‘Tis the season.
Love it or hate it, winter means snow and ice for much of the US. In many places, though, snow is becoming a scarce resource.
A valuable resource: Snowpack on Oregon’s Mt. Hood.
USDA NRCS/Spencer Miller
New research forecasts that climate change will make multiyear stretches with low snow levels more common across western North America – bad news for water managers, farmers, foresters and skiers.
Snowpack protects tree roots and soil from harmful freeze/thaw cycles.
Climate change is shrinking winter snow cover in Northeast forests, which protects tree roots and soil from repeated freezing and thawing. This could stunt tree growth and forest carbon storage.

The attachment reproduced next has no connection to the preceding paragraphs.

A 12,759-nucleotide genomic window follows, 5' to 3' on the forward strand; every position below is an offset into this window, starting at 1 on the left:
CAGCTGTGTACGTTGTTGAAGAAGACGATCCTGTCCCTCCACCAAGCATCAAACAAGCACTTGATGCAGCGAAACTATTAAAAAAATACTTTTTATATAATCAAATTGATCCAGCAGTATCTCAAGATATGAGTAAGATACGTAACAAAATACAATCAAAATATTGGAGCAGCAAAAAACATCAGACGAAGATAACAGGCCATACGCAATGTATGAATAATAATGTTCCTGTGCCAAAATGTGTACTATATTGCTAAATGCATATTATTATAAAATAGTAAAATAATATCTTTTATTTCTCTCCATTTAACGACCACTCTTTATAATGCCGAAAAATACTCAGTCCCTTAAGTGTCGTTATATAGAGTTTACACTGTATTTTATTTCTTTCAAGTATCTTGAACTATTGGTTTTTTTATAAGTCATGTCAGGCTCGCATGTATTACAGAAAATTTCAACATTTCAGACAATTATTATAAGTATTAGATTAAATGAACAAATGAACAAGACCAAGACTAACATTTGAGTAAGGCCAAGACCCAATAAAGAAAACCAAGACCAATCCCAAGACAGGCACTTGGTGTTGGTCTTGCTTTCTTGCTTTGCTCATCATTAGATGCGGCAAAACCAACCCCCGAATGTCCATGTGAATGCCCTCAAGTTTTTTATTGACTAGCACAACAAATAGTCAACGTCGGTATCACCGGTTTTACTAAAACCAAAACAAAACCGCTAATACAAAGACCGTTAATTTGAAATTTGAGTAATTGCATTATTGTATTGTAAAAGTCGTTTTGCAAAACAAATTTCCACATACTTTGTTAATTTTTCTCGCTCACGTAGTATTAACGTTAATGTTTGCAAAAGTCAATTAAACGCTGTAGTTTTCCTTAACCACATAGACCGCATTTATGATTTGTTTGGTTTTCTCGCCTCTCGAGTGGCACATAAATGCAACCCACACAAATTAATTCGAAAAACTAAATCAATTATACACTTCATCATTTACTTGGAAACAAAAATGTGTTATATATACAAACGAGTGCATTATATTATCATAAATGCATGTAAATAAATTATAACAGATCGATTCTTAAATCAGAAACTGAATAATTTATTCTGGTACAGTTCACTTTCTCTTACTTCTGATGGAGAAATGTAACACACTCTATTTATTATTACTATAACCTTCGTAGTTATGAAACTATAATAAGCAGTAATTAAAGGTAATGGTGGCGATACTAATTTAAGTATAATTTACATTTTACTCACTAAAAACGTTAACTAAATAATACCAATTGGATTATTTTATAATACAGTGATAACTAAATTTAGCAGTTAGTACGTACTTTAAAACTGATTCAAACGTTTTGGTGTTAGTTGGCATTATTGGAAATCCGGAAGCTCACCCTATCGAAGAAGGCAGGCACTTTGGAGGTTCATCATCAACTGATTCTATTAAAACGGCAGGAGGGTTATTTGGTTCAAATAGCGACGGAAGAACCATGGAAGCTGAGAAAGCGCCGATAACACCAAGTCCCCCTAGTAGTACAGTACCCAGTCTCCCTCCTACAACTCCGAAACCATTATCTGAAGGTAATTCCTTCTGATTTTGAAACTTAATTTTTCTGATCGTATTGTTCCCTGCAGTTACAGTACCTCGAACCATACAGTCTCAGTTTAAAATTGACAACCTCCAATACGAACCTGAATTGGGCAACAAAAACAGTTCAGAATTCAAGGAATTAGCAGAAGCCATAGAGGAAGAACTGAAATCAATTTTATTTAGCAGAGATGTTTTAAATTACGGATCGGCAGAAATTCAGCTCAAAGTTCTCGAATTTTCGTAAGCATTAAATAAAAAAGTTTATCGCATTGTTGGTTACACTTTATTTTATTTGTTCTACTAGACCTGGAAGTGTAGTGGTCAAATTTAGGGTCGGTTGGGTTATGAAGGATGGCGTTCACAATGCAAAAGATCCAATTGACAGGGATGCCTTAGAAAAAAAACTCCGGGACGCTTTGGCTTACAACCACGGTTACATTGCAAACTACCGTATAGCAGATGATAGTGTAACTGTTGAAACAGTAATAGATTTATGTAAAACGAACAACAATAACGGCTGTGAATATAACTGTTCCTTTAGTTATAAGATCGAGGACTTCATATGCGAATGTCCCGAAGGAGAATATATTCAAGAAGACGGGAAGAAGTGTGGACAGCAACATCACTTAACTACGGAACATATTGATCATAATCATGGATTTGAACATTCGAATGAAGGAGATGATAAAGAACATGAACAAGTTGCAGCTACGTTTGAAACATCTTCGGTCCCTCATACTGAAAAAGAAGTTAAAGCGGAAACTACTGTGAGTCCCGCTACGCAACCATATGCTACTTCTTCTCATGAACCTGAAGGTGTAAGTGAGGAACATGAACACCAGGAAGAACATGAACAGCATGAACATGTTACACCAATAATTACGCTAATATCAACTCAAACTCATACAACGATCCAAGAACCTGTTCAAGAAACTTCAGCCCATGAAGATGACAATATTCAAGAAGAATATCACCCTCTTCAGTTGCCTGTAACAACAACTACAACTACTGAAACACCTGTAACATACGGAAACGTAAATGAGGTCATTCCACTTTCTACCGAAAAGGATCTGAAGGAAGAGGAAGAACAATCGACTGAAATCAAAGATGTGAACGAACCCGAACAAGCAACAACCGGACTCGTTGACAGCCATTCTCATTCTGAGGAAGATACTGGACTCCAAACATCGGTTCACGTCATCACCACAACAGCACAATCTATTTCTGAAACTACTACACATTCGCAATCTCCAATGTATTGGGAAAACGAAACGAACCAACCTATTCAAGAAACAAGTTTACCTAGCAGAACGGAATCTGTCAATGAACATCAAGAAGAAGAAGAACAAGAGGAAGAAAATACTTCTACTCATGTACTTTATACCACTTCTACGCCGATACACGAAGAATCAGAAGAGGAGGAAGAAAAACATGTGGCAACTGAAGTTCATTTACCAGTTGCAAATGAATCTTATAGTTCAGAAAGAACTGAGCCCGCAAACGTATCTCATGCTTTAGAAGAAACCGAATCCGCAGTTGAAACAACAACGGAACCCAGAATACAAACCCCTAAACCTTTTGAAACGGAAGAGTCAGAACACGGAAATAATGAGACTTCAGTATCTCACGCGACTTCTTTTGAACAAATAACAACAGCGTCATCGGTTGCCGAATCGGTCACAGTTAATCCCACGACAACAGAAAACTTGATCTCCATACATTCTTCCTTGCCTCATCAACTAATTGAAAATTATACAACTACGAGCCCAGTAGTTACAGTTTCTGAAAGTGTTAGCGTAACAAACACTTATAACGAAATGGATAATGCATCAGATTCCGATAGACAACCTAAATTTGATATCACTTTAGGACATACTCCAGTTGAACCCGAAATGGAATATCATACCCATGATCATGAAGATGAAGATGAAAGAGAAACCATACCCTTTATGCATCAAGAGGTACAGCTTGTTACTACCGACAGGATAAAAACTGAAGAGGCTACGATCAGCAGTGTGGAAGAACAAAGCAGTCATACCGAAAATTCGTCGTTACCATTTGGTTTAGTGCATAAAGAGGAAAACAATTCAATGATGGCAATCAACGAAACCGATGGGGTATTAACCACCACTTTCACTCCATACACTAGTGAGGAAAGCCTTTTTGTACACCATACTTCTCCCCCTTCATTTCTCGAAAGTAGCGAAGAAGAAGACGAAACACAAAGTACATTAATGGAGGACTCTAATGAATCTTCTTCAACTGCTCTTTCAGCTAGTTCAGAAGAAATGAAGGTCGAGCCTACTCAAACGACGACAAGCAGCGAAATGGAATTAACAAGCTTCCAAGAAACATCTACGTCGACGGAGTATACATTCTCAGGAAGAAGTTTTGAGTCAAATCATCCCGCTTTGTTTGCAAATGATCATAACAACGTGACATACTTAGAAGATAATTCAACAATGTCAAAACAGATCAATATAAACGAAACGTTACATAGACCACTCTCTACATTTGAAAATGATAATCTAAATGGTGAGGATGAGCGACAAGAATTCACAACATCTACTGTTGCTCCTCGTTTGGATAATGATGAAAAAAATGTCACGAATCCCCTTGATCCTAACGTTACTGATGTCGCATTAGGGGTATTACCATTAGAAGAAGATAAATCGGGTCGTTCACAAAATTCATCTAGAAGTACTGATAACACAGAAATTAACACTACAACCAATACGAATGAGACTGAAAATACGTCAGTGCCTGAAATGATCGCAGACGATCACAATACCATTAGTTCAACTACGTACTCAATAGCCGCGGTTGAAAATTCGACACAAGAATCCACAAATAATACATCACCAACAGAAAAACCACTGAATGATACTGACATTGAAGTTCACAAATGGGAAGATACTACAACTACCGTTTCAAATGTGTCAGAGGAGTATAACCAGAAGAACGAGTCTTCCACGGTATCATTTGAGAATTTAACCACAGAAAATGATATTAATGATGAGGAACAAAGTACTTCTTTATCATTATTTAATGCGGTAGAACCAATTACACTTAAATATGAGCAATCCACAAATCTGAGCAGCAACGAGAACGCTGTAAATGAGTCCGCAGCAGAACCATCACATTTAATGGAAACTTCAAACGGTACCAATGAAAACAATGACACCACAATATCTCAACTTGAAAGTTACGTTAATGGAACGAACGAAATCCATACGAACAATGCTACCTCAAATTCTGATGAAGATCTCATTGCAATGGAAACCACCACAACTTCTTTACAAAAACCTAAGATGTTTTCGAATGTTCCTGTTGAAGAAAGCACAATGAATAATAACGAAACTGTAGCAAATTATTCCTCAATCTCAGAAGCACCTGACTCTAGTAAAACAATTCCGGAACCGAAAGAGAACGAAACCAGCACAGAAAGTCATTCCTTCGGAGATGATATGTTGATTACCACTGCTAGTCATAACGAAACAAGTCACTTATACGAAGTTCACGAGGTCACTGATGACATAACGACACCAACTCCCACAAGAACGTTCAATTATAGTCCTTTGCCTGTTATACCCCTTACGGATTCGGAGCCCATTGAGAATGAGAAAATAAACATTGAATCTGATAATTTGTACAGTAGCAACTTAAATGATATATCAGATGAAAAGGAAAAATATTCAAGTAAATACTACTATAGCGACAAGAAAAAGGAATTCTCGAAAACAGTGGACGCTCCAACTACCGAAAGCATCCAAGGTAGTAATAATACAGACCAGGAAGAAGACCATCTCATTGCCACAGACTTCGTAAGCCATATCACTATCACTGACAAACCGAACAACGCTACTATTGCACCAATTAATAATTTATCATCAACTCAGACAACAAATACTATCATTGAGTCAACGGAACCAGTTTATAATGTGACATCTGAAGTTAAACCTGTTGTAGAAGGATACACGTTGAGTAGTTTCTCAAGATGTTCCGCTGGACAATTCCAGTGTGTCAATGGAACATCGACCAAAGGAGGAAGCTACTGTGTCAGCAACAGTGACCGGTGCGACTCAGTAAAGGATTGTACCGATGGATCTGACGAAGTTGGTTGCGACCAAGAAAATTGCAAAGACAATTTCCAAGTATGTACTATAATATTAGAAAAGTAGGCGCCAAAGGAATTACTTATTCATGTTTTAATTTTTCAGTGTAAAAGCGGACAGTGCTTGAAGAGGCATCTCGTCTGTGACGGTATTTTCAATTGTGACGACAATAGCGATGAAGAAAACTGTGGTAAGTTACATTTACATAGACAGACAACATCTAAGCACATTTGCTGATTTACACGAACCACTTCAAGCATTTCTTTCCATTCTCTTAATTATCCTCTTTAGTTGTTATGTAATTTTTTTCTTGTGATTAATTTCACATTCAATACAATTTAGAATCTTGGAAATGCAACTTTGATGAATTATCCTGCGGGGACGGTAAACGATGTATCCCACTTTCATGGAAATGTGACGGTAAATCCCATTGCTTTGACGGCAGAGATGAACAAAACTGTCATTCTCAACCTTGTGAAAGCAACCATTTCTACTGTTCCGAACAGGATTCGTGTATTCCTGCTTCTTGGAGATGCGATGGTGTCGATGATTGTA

A blizzard in Steamboat Springs, Colorado, in 2005.
Governments and private companies have been seeding clouds to create snow for decades, without proof that it actually works. A recent study peered into clouds in search of answers.
Comparison of Sierra Nevada snowpack in 2015 v 2010.
According to scientists, tree-ring analysis shows that California drought is the worst it has been in 500 years.The study underscores the severity of current drought and the challenges of future water management in the state.